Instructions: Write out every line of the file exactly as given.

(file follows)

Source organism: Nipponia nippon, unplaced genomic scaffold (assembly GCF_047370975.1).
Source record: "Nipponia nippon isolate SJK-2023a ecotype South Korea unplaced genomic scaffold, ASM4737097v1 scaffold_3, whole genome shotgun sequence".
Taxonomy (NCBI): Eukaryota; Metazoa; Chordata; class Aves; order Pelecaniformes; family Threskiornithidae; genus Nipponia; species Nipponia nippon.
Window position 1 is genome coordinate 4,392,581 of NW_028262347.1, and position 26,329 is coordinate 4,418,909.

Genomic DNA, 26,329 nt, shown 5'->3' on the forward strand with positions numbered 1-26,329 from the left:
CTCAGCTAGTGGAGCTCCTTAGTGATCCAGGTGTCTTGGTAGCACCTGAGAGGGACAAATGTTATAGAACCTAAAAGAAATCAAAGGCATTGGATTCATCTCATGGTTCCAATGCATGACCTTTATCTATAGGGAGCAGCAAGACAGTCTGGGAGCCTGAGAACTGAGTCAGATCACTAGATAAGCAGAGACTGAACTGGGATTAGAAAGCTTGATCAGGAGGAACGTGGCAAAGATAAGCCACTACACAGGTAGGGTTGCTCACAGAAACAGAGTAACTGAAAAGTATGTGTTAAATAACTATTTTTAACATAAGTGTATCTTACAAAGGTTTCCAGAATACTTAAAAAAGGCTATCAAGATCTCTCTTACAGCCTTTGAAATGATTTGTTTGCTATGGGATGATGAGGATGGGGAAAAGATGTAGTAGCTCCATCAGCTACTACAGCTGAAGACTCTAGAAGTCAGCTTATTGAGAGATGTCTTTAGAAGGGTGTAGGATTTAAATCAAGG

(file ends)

Source organism: Nipponia nippon, unplaced genomic scaffold (assembly GCF_047370975.1).
Source record: "Nipponia nippon isolate SJK-2023a ecotype South Korea unplaced genomic scaffold, ASM4737097v1 scaffold_3, whole genome shotgun sequence".
Taxonomy (NCBI): Eukaryota; Metazoa; Chordata; class Aves; order Pelecaniformes; family Threskiornithidae; genus Nipponia; species Nipponia nippon.
Window position 1 is genome coordinate 4,392,581 of NW_028262347.1, and position 26,329 is coordinate 4,418,909.

Genomic DNA, 26,329 nt, shown 5'->3' on the forward strand with positions numbered 1-26,329 from the left:
CTCAGCTAGTGGAGCTCCTTAGTGATCCAGGTGTCTTGGTAGCACCTGAGAGGGACAAATGTTATAGAACCTAAAAGAAATCAAAGGCATTGGATTCATCTCATGGTTCCAATGCATGACCTTTATCTATAGGGAGCAGCAAGACAGTCTGGGAGCCTGAGAACTGAGTCAGATCACTAGATAAGCAGAGACTGAACTGGGATTAGAAAGCTTGATCAGGAGGAACGTGGCAAAGATAAGCCACTACACAGGTAGGGTTGCTCACAGAAACAGAGTAACTGAAAAGTATGTGTTAAATAACTATTTTTAACATAAGTGTATCTTACAAAGGTTTCCAGAATACTTAAAAAAGGCTATCAAGATCTCTCTTACAGCCTTTGAAATGATTTGTTTGCTATGGGATGATGAGGATGGGGAAAAGATGTAGTAGCTCCATCAGCTACTACAGCTGAAGACTCTAGAAGTCAGCTTATTGAGAGATGTCTTTAGAAGGGTGTAGGATTTAAATCAAGG